For certain assessments of value, the 25% charge to access the funds will need to be taken into account.
- Welfare and social care means tests
- Direct debt recovery
Many of the rules surrounding the LISA will largely be similar to those surrounding the normal ISA:
- Per tax year, only one LISA can be contributed to
- LISAs are only available to UK residents as well as Crown employees and their spouses/civil partners
- From certain tax-advantaged employee share schemes, it will be permissible to transfer shares
- Investments which are currently suitable for stocks and shares of cash ISAs are able to be held within an ISA
- Contributions to a LISA must be from the individuals own money
- If funds are withdrawn from a LISA, this will not increase the amount that can be contributed during the tax year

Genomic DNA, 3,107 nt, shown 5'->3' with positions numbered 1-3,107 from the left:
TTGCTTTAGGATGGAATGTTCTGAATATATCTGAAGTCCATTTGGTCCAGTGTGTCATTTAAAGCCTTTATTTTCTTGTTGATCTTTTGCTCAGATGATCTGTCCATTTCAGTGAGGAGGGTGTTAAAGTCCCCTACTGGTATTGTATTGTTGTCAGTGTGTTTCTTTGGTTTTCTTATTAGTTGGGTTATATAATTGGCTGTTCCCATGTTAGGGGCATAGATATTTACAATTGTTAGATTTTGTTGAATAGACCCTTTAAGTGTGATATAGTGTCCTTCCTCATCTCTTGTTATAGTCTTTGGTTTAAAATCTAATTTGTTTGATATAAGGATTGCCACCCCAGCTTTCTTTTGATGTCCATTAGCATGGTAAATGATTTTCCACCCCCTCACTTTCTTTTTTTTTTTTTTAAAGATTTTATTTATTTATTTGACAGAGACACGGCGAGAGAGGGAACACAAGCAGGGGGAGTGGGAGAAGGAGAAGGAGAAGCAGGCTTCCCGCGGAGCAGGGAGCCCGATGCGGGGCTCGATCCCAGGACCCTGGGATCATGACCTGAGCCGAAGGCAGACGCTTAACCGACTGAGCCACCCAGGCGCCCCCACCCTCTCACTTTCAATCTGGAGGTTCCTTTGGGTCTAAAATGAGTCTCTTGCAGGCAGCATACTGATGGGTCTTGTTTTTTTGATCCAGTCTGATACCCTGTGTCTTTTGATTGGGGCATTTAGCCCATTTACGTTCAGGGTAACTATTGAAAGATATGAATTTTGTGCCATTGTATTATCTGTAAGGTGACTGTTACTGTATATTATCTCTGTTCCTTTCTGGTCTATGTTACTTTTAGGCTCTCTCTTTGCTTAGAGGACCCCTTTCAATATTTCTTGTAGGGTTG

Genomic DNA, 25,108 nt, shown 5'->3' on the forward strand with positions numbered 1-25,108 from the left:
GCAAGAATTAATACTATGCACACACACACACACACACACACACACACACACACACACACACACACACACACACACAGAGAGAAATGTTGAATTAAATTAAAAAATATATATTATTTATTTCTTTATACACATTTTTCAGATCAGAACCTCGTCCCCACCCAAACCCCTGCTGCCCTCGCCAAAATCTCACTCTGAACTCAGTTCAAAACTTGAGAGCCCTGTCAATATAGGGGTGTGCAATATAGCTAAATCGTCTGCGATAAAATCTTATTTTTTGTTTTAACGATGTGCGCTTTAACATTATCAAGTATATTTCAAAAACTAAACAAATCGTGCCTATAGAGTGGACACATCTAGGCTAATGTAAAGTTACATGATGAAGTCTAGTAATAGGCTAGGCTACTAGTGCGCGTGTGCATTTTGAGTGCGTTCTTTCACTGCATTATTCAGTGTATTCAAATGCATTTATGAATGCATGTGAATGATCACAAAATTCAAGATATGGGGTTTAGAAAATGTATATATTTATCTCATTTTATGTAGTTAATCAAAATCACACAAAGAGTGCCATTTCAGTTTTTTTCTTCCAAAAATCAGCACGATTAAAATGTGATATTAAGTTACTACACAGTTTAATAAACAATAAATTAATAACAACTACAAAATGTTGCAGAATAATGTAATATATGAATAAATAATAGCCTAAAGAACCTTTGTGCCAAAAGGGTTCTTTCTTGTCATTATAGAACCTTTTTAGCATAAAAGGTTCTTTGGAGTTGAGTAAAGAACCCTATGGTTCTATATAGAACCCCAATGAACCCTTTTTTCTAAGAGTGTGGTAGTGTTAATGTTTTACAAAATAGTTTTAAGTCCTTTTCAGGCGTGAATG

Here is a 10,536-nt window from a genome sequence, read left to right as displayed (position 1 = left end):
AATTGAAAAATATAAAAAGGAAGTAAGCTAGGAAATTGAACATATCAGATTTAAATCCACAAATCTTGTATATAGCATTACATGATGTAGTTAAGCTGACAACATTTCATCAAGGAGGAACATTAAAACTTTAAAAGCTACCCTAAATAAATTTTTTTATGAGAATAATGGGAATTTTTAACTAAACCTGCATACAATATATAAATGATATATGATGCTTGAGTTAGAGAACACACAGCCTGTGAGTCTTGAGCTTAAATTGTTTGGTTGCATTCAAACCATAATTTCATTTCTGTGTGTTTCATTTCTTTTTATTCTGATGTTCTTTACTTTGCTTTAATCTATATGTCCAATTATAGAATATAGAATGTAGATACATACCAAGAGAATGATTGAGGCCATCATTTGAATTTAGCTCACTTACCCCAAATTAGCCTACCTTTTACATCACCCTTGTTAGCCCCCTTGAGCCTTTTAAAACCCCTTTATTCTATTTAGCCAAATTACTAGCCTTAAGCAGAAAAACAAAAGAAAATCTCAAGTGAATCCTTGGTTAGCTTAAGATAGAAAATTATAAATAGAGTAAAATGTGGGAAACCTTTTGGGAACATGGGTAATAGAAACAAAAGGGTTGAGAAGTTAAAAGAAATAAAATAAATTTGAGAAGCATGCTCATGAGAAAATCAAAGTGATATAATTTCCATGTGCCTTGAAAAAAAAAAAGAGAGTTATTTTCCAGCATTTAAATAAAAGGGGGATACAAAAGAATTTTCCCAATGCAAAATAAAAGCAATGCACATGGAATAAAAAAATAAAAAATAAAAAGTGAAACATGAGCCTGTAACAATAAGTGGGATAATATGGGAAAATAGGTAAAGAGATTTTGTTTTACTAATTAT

- Transferring between LISA providers will be permitted and the amount available to transfer has no limit
- Upon death, additional permitted subscriptions for a spouse or civil partner will be allowed – the money will not however be in the LISA
Although its aim is to assist consumers to save, this does not mean that risks do not exist. New rules aim to curtail these risks and make sure consumers are protected.
At the point of sale, firms will need to give specific risk warnings which will include reminding customers of the importance of ensuring an appropriate mix is retained in the LISA. Consumers will also have to be reminded by firms of early withdrawal charges or any other charges.
Also, following the sale of the LISA, the FCA has proposed that the firm should provide a 30-day cancellation period.